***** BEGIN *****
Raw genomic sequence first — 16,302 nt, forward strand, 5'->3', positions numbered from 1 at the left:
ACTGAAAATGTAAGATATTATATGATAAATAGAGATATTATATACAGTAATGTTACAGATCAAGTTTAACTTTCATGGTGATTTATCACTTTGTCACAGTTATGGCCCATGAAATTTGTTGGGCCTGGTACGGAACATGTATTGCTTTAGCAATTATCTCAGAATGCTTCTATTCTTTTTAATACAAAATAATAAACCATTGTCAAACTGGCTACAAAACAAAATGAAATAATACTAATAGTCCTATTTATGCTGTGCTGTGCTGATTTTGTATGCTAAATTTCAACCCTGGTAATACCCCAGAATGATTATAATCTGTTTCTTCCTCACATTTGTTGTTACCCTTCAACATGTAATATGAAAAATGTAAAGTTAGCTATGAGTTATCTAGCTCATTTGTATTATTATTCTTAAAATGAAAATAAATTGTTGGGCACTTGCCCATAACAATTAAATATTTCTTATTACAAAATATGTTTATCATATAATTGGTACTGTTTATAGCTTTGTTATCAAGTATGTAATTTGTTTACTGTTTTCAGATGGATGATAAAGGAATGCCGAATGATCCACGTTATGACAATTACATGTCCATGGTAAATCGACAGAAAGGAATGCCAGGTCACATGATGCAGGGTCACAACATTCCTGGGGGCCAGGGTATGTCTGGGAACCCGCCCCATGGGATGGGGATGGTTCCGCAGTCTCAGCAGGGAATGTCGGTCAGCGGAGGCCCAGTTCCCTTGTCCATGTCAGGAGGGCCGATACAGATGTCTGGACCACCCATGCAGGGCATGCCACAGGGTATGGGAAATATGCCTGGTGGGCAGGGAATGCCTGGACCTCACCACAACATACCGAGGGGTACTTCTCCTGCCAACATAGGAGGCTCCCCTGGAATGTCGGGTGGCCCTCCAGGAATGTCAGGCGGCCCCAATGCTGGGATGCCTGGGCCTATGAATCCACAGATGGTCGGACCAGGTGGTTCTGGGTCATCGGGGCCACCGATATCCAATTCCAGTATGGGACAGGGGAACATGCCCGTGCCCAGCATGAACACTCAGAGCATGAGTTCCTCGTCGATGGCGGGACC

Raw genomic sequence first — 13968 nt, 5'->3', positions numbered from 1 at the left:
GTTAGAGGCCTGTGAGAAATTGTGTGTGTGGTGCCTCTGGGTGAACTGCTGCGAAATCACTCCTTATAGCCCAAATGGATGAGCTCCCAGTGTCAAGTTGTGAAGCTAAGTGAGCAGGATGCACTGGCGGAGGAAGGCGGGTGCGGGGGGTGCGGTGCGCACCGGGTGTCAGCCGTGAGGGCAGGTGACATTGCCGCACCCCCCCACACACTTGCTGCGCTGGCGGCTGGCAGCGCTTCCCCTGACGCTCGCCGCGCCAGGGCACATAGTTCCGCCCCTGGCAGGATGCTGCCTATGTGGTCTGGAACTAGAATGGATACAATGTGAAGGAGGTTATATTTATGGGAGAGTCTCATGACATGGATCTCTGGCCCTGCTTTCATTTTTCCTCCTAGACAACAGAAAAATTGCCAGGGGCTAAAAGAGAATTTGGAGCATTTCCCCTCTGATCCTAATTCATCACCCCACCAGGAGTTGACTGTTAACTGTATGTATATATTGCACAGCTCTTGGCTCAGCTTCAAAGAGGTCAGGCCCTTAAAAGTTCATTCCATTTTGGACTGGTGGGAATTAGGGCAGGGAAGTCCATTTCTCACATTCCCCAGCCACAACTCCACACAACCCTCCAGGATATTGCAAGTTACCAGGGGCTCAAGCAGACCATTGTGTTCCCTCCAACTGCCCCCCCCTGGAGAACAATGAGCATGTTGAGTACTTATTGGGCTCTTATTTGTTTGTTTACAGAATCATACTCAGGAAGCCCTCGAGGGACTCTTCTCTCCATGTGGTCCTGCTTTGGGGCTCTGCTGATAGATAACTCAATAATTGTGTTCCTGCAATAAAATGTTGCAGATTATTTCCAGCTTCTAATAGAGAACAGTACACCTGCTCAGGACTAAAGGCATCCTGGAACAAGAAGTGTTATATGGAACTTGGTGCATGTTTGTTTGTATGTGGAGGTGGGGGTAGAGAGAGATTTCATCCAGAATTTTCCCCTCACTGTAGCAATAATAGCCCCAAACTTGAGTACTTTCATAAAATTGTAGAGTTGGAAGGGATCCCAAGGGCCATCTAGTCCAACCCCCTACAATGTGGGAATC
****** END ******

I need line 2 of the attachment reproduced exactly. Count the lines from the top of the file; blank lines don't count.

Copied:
ACTGAAAATGTAAGATATTATATGATAAATAGAGATATTATATACAGTAATGTTACAGATCAAGTTTAACTTTCATGGTGATTTATCACTTTGTCACAGTTATGGCCCATGAAATTTGTTGGGCCTGGTACGGAACATGTATTGCTTTAGCAATTATCTCAGAATGCTTCTATTCTTTTTAATACAAAATAATAAACCATTGTCAAACTGGCTACAAAACAAAATGAAATAATACTAATAGTCCTATTTATGCTGTGCTGTGCTGATTTTGTATGCTAAATTTCAACCCTGGTAATACCCCAGAATGATTATAATCTGTTTCTTCCTCACATTTGTTGTTACCCTTCAACATGTAATATGAAAAATGTAAAGTTAGCTATGAGTTATCTAGCTCATTTGTATTATTATTCTTAAAATGAAAATAAATTGTTGGGCACTTGCCCATAACAATTAAATATTTCTTATTACAAAATATGTTTATCATATAATTGGTACTGTTTATAGCTTTGTTATCAAGTATGTAATTTGTTTACTGTTTTCAGATGGATGATAAAGGAATGCCGAATGATCCACGTTATGACAATTACATGTCCATGGTAAATCGACAGAAAGGAATGCCAGGTCACATGATGCAGGGTCACAACATTCCTGGGGGCCAGGGTATGTCTGGGAACCCGCCCCATGGGATGGGGATGGTTCCGCAGTCTCAGCAGGGAATGTCGGTCAGCGGAGGCCCAGTTCCCTTGTCCATGTCAGGAGGGCCGATACAGATGTCTGGACCACCCATGCAGGGCATGCCACAGGGTATGGGAAATATGCCTGGTGGGCAGGGAATGCCTGGACCTCACCACAACATACCGAGGGGTACTTCTCCTGCCAACATAGGAGGCTCCCCTGGAATGTCGGGTGGCCCTCCAGGAATGTCAGGCGGCCCCAATGCTGGGATGCCTGGGCCTATGAATCCACAGATGGTCGGACCAGGTGGTTCTGGGTCATCGGGGCCACCGATATCCAATTCCAGTATGGGACAGGGGAACATGCCCGTGCCCAGCATGAACACTCAGAGCATGAGTTCCTCGTCGATGGCGGGACC